NABOKV-L post 0007225, Wed, 4 Dec 2002 17:28:58 -0800

Subject
Re: Fw: Flatman's poem
Date
Body
----- Original Message -----
From: "Sergej Aksenov" <sa354@cam.ac.uk>
To: <chtodel@cox.net>
Sent: Wednesday, December 04, 2002 1:07 PM
Subject: Resubmission: Re: Fw: Flatman's poem


> On Monday, December 2, 2002, at 05:01 , D. Barton Johnson wrote:
>
> from Andrew Brown:
>
> >The Flatman reference is made by Kinbote speaking with Shade and the guys
> >in the commentary note where one of the guys is trying to pronounce
> >Professor Pnin's name. Make sure to give me credit for what you find
> >there.
>
> On Monday, December 2, 2002, at 11:46 , D. Barton Johnson wrote:
>
> >EDNOTE. Flat appears in PALE FIRE. See Index: Flatman, Thomas. 1637-8,
> >English poet, scholar and miniaturist, not known to old fraud, 894
>
>
>
>
> Can Kinbote be making the Flatman reference not in response to Pnin's
> difficult name, but to an earlier quotation by Shade that "Kings do not
> die - they only disappear". This "quote" (?) prompted Professor Hurley to
> inquire "who said that?", which in turn prompted Kinbote to reply
> "Flatman"
> later (why was he thinking so long though?) and to call Hurley an
> [ignorant] "old fraud" in the Index...
>
> Since the poem below talks about liberating from Death, and coming like
> Caesar to attempt a laurel crown, we could make the connection to Charles
> the Beloved, his escape from death, etc..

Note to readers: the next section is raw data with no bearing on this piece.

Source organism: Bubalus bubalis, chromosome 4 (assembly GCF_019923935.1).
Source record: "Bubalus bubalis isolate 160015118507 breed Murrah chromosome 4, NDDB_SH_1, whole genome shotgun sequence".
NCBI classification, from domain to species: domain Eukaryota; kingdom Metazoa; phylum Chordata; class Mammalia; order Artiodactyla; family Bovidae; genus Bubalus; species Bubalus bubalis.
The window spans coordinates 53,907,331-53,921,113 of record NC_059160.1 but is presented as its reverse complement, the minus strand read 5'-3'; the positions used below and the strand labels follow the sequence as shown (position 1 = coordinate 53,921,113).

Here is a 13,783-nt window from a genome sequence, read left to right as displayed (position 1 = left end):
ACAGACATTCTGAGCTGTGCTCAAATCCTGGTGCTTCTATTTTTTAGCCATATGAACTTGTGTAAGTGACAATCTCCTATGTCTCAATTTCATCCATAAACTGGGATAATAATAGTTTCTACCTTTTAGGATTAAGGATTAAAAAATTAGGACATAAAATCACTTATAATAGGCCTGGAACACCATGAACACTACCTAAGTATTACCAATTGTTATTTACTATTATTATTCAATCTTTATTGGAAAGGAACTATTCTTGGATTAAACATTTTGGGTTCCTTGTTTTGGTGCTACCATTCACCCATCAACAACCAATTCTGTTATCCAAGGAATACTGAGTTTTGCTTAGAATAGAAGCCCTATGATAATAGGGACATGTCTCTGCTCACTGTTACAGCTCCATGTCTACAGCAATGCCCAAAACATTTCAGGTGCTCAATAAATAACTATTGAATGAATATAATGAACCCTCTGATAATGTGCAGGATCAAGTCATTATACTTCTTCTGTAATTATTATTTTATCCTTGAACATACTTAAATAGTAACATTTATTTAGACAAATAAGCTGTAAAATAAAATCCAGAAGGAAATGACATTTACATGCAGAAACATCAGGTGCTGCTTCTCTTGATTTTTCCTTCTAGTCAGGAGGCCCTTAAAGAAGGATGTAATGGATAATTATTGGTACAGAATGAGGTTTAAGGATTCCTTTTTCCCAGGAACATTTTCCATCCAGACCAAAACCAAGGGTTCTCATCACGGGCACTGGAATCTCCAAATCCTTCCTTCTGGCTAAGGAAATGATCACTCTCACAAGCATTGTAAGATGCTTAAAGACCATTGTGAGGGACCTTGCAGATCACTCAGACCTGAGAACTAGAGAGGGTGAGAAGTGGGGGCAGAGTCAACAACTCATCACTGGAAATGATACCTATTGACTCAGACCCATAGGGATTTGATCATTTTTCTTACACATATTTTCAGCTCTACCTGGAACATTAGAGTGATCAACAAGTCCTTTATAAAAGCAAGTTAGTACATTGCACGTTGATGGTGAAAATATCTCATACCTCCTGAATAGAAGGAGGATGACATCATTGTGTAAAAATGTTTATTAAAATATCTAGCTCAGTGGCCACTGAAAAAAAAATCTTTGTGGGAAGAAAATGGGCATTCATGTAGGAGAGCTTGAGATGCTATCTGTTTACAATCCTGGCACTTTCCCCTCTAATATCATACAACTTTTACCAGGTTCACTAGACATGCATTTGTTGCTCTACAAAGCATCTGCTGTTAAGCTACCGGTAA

>
> Sergej
>
>
>
>
> ----- Original Message -----
> From: "Carolyn Kunin" <chaiselongue@earthlink.net>
> ----------------- Message requiring your approval (46
> lines) ------------------
> Thanks to Mr Stephen Leary I have before me the poem referred to by Mr
> Brown. I don't find anything here, but for the interest of the list,
> here's
> the poem:
>
> A THOUGHT OF DEATH
>
> by THOMAS FLATMAN
>
> Subject: DEATH
> Poem Date: 1682
> Timeline: 17TH CENTURY
>
>
>
> --------------------------------------------------------------------------
> --
> ----
>
> WHEN on my sick bed I languish,
> Full of sorrow, full of anguish,
> Fainting, gasping, trembling, crying,
> Panting, groaning, speechless, dying,
> My soul just now about to take her flight
> Into the regions of eternal night;
> Oh tell me you,
> That have been long below,
> What shall I do!
> What shall I think, when cruel Death appears,
> That may extenuate my fears!
> Methinks I hear some gentle Spirit say,
> Be not fearful, come away!
> Think with thyself that now thou shalt be free,
> And find thy long-expected liberty;
> Better thou mayst, but worse thou canst not be
> Than in this vale of tears and misery.
> Like Caesar, with assurance then come on,
> And unamaz'd attempt the laurel crown,
> That lies on th' other side Death's Rubicon.
>
>
> Reference: CRANE, RONALD S. (ED.) -
> COLLECTION OF ENGLISH POEMS, 1660-1800.
> PAGE 190
>
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>